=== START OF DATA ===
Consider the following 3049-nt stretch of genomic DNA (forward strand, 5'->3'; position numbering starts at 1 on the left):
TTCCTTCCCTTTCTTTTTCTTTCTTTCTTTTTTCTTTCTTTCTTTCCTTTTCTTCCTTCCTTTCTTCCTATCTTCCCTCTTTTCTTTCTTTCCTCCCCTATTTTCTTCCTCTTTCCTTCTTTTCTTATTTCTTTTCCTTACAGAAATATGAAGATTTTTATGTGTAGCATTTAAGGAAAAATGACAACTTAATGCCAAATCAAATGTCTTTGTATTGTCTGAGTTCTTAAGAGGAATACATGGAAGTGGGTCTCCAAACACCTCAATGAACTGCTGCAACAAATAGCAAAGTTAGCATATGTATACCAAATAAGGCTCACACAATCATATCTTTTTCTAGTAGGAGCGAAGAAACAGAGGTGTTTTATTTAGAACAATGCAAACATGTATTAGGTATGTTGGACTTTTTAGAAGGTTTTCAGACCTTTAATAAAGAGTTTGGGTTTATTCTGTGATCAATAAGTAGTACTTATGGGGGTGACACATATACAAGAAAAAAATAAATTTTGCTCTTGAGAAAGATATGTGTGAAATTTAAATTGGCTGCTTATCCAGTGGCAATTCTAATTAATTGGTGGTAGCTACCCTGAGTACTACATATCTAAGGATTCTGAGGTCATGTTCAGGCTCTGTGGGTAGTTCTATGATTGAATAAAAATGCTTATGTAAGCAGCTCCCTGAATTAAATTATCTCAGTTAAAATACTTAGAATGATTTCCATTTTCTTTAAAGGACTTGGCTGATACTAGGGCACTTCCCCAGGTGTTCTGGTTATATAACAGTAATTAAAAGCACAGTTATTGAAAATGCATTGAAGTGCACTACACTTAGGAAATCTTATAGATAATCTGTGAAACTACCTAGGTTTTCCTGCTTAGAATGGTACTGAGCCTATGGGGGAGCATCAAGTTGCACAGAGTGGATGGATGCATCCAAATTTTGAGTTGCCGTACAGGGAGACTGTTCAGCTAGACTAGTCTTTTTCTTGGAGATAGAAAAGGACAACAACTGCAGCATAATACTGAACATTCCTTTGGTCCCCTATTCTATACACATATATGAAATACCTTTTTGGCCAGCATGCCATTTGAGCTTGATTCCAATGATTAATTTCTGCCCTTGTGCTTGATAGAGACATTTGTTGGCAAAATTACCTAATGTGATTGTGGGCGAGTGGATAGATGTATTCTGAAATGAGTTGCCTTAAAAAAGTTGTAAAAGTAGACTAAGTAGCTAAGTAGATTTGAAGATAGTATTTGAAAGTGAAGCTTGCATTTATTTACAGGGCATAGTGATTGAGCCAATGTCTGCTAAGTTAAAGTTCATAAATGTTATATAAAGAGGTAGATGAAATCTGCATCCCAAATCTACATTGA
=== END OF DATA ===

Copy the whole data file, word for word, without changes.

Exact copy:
Consider the following 3049-nt stretch of genomic DNA (forward strand, 5'->3'; position numbering starts at 1 on the left):
TTCCTTCCCTTTCTTTTTCTTTCTTTCTTTTTTCTTTCTTTCTTTCCTTTTCTTCCTTCCTTTCTTCCTATCTTCCCTCTTTTCTTTCTTTCCTCCCCTATTTTCTTCCTCTTTCCTTCTTTTCTTATTTCTTTTCCTTACAGAAATATGAAGATTTTTATGTGTAGCATTTAAGGAAAAATGACAACTTAATGCCAAATCAAATGTCTTTGTATTGTCTGAGTTCTTAAGAGGAATACATGGAAGTGGGTCTCCAAACACCTCAATGAACTGCTGCAACAAATAGCAAAGTTAGCATATGTATACCAAATAAGGCTCACACAATCATATCTTTTTCTAGTAGGAGCGAAGAAACAGAGGTGTTTTATTTAGAACAATGCAAACATGTATTAGGTATGTTGGACTTTTTAGAAGGTTTTCAGACCTTTAATAAAGAGTTTGGGTTTATTCTGTGATCAATAAGTAGTACTTATGGGGGTGACACATATACAAGAAAAAAATAAATTTTGCTCTTGAGAAAGATATGTGTGAAATTTAAATTGGCTGCTTATCCAGTGGCAATTCTAATTAATTGGTGGTAGCTACCCTGAGTACTACATATCTAAGGATTCTGAGGTCATGTTCAGGCTCTGTGGGTAGTTCTATGATTGAATAAAAATGCTTATGTAAGCAGCTCCCTGAATTAAATTATCTCAGTTAAAATACTTAGAATGATTTCCATTTTCTTTAAAGGACTTGGCTGATACTAGGGCACTTCCCCAGGTGTTCTGGTTATATAACAGTAATTAAAAGCACAGTTATTGAAAATGCATTGAAGTGCACTACACTTAGGAAATCTTATAGATAATCTGTGAAACTACCTAGGTTTTCCTGCTTAGAATGGTACTGAGCCTATGGGGGAGCATCAAGTTGCACAGAGTGGATGGATGCATCCAAATTTTGAGTTGCCGTACAGGGAGACTGTTCAGCTAGACTAGTCTTTTTCTTGGAGATAGAAAAGGACAACAACTGCAGCATAATACTGAACATTCCTTTGGTCCCCTATTCTATACACATATATGAAATACCTTTTTGGCCAGCATGCCATTTGAGCTTGATTCCAATGATTAATTTCTGCCCTTGTGCTTGATAGAGACATTTGTTGGCAAAATTACCTAATGTGATTGTGGGCGAGTGGATAGATGTATTCTGAAATGAGTTGCCTTAAAAAAGTTGTAAAAGTAGACTAAGTAGCTAAGTAGATTTGAAGATAGTATTTGAAAGTGAAGCTTGCATTTATTTACAGGGCATAGTGATTGAGCCAATGTCTGCTAAGTTAAAGTTCATAAATGTTATATAAAGAGGTAGATGAAATCTGCATCCCAAATCTACATTGA